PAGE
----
Despite public and scientific discourse about learner-centered approaches, we can note that wide-spread practice still relies on the motto “The teacher teaches the learner something, which the teacher (or society) perceives as necessary for the learner” (Huber 2014:407).
Teaching and learning are two complementary and interactive processes (Minder 2007). No teacher will teach without at least the intention and hope that the learner will learn. The learner and the teacher thus have interdependent roles during the learning of second language acquisition but each must know his role in the teaching/learning process so as to avoid misunderstandings.
Recently, technology has helped learners to take active roles in the production of knowledge during each class. For this presentation, we will discuss some of the evolutions that have taken place in recent years in the respective roles of teachers and learners and their relevance for enhancing motivation in the French language acq uisition processes.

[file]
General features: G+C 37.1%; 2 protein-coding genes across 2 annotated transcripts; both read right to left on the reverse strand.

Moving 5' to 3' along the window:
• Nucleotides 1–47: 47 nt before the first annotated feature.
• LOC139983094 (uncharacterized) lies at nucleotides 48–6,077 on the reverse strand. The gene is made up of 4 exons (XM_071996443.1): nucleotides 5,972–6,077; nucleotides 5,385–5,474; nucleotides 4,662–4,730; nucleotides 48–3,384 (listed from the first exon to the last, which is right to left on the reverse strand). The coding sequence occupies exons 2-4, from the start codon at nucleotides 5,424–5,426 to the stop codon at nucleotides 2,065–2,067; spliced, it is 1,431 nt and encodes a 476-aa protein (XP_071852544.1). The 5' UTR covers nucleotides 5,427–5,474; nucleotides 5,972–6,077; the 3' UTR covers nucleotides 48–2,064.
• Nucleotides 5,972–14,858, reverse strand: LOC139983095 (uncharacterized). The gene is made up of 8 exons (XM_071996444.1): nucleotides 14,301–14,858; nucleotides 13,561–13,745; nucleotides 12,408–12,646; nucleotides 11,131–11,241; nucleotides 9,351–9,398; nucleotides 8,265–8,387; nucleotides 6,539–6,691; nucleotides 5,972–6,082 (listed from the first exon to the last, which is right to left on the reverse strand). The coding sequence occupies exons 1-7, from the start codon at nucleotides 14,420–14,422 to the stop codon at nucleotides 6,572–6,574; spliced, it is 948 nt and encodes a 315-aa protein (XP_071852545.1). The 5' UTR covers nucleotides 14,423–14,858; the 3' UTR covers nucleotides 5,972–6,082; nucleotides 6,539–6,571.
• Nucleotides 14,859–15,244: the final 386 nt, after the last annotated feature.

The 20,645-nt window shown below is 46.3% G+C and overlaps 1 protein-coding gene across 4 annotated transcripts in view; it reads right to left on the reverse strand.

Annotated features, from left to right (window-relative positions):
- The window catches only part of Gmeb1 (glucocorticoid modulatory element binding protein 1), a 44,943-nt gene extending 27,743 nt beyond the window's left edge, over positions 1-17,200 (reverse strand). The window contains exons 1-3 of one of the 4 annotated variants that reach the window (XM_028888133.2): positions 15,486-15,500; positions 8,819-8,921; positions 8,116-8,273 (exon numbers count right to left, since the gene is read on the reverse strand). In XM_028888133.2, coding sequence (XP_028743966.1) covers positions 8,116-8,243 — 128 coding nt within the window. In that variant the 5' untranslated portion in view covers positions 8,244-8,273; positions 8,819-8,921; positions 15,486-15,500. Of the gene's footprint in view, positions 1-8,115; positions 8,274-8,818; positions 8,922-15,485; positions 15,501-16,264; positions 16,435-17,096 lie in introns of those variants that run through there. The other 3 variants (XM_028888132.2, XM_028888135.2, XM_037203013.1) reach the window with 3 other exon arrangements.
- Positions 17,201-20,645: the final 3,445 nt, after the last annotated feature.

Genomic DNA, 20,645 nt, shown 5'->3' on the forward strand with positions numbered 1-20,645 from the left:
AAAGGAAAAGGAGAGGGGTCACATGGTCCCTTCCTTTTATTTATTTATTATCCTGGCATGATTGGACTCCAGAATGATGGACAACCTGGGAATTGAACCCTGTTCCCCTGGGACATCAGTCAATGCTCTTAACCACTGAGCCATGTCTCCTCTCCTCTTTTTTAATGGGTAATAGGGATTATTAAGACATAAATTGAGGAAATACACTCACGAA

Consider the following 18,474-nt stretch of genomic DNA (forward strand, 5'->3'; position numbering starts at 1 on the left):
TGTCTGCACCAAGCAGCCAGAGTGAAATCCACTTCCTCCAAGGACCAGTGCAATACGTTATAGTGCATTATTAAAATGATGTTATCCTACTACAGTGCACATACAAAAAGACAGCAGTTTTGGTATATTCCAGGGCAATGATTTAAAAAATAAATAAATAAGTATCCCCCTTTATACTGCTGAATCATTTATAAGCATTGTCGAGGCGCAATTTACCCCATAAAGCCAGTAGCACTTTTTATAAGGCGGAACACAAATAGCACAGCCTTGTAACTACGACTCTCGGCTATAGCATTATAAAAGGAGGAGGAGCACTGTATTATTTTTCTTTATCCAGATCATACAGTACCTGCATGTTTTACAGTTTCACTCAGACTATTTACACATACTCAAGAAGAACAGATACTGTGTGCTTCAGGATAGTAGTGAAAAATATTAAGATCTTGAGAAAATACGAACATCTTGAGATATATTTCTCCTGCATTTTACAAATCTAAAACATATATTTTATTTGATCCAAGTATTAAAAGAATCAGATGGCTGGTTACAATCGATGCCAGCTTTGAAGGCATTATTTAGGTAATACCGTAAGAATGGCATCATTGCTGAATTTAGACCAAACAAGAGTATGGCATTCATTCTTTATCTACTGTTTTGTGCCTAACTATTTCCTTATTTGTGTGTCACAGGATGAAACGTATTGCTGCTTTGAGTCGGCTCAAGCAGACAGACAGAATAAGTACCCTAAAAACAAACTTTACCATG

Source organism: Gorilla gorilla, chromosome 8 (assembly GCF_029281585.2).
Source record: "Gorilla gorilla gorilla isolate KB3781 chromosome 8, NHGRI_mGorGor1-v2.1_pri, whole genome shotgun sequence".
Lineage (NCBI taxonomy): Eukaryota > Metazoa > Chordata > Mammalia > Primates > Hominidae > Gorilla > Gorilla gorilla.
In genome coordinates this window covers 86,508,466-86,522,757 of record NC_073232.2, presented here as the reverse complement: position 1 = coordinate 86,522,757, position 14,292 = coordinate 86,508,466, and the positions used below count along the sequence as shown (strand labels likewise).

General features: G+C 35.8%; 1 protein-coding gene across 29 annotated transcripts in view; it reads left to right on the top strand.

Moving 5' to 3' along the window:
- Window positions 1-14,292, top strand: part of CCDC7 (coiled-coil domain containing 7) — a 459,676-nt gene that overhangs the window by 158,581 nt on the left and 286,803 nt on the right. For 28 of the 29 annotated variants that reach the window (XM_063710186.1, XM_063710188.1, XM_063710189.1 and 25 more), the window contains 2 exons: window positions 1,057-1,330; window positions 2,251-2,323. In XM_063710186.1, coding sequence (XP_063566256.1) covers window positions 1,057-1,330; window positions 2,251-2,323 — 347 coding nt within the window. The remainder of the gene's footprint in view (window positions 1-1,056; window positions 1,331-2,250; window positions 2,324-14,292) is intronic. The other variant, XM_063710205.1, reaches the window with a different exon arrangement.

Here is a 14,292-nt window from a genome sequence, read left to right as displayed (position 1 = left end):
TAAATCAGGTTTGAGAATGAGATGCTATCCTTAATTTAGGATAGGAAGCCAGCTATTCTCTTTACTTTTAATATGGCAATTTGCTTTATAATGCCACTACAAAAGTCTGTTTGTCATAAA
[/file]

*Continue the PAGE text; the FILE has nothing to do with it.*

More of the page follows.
The emphasis on proposing learning activities, on interaction, authenticity, diversity, and on learners’ choice and responsibility reflects a shift towards less teacher-centred modes of teaching/learning. An examination of hypothetically and empirically founded approaches to this shift in language teaching and learning, as well as motivational maintenance in a variety of teaching/learning methods/approaches, techniques and strategies that could enhance teaching effectiveness will be our focus.